Paulding seems absolutely pleased with his decision to retire after 18 years as a professional basketball player. In the club, the atmosphere is longing in the light of the drastic change, but even there the calm of Oldenburg is not to be mistaken: At some point, even legends have to say goodbye – and then it’s better now, while he can still keep up, than as it becomes painfully obvious that “father time,” as the declining ability to perform with increasing age is often referred to in the United States, eventually catches everyone.
But Paulding played 30 minutes in his last home game, scoring 18 points, completing two crashing dunks and also making sure with four steals that Oldenburg clearly and safely won over Würzburg with 113: 87. With 15 points, 11 rebounds and 10 assists, Michal Michalak sets up a triple-double, which is extremely rare in the Bundesliga, but which is somewhat lost in the celebration in honor of number 23.
Fan club chairman sees great challenge
These celebrations experience their first climax even before the tip, where the 6,000 fans in the arena show the “greatest choreography that has ever existed in basketball Germany”. This is how the Thunderstorm Oldenburg fan club writes, whose name is derived from the club’s nickname (“Thunderbirds”) on the flyer, which is available in all seats. On 122 posters, its members have immortalized all 117 teammates and the five coaches that Paulding has experienced in 584 matches for Oldenburg, on a banner more than 30 meters long along the main grandstand, reads: “15 years of loyalty, three-pointers, dunks & heart and soul – thank you Rickey! “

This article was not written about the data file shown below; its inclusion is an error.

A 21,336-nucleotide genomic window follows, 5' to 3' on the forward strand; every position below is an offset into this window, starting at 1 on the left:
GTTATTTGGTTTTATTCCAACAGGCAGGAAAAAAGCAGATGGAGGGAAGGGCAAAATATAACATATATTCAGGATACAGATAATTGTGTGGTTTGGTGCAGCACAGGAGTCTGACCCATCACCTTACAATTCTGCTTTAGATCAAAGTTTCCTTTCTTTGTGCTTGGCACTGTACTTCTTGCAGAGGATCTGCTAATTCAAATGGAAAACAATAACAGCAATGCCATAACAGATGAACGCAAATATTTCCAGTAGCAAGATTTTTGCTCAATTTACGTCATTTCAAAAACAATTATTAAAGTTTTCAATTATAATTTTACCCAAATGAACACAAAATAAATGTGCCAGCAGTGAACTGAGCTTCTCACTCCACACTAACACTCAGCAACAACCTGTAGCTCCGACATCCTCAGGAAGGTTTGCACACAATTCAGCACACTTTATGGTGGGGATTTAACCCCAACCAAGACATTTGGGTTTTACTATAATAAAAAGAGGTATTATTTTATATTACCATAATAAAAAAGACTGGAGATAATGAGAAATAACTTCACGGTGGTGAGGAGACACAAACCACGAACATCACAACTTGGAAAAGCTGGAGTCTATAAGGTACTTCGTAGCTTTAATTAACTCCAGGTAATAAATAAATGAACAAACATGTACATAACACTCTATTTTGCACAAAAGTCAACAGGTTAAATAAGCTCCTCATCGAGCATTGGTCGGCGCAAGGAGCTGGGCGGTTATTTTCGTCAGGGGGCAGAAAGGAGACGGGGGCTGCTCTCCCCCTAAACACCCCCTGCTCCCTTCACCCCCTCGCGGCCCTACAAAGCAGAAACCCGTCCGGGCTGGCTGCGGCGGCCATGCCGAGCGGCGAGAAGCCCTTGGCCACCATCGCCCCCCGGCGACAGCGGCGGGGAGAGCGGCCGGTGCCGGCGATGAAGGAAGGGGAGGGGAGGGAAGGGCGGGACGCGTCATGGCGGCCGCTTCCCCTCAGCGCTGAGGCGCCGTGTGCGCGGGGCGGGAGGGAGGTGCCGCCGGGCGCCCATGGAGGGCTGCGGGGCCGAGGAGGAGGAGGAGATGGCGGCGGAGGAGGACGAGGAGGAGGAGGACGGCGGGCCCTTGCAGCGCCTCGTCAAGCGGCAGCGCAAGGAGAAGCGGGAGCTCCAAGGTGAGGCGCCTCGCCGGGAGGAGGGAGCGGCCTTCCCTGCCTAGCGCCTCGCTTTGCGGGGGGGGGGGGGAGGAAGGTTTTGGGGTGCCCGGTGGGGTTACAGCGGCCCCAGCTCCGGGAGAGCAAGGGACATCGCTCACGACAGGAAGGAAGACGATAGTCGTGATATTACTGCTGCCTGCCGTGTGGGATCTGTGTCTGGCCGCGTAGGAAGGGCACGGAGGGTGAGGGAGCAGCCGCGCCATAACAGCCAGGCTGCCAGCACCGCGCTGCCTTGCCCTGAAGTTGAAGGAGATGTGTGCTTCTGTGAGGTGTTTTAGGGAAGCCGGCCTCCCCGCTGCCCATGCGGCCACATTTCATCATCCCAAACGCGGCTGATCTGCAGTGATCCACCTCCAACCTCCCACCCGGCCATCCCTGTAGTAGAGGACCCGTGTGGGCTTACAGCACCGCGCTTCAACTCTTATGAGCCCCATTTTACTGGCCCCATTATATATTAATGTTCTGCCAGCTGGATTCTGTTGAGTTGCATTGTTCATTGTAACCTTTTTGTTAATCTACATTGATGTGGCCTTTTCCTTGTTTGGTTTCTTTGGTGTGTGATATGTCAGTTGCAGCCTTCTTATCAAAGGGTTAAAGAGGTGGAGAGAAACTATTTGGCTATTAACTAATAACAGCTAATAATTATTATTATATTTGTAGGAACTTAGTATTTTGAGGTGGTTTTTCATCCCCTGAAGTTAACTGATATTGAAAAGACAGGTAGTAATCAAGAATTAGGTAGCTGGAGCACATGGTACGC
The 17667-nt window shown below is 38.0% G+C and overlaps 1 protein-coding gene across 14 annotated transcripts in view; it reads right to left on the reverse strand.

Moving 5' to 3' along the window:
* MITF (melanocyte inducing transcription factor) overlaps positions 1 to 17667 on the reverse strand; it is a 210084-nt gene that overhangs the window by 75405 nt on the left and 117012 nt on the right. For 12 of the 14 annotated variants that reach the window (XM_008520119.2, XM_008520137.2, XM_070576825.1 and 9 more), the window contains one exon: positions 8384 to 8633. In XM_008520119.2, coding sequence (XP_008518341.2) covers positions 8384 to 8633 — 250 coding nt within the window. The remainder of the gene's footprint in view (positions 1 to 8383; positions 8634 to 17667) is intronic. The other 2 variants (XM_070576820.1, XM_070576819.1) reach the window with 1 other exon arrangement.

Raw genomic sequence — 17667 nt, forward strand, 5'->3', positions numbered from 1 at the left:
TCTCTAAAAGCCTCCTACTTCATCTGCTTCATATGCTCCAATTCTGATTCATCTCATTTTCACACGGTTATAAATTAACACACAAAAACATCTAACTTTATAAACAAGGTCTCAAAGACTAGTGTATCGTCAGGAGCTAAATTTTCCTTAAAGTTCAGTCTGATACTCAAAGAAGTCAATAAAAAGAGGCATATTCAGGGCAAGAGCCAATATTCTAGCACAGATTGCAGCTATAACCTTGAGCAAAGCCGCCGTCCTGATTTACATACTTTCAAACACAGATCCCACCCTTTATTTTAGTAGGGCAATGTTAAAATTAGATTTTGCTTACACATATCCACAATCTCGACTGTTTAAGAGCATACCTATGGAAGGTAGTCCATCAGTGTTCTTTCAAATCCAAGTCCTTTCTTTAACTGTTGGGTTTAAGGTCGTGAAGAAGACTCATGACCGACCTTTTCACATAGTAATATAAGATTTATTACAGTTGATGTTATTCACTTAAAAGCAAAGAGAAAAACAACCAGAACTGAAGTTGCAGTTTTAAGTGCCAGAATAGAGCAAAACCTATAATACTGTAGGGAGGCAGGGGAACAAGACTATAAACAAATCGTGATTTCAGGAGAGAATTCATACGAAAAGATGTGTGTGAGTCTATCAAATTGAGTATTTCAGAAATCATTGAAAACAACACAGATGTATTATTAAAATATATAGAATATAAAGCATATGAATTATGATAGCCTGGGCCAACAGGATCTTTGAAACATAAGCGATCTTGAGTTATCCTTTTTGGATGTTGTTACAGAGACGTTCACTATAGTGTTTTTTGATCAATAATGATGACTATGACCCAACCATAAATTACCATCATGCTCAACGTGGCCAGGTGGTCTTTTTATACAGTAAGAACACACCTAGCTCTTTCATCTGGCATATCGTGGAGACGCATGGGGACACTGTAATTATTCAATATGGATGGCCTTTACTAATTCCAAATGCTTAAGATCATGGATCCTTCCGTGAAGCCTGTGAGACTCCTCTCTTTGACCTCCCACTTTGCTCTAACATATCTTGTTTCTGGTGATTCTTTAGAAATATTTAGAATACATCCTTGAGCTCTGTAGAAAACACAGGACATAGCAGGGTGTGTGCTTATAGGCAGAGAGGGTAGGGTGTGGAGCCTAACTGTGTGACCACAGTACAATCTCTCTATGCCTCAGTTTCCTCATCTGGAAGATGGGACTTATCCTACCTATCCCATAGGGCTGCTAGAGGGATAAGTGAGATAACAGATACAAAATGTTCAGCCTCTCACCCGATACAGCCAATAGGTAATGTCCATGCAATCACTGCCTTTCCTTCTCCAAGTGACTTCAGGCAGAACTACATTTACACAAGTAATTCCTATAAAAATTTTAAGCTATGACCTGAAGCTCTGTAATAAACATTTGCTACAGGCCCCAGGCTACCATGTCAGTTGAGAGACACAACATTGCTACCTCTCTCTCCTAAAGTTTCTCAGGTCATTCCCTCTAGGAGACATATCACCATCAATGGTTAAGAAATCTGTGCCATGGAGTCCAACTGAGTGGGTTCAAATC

“For most of us,” Thunderstorm chairman Jannik Wiggers-von Staa said in an interview with ntv.de, “they only know the baskets of Rickey.” This evening he is proudly wearing the jersey that Paulding wore in his first season in Oldenburg and which he gave him afterwards. “To me, he’s just the face of the baskets,” said Wiggers-von Staa, who many basketball fans believe far beyond Oldenburg. “Therefore, it will be a very big task for the club, for us as a fan club, to ensure that this Oldenburg-Pauldingburg idea is carried forward.”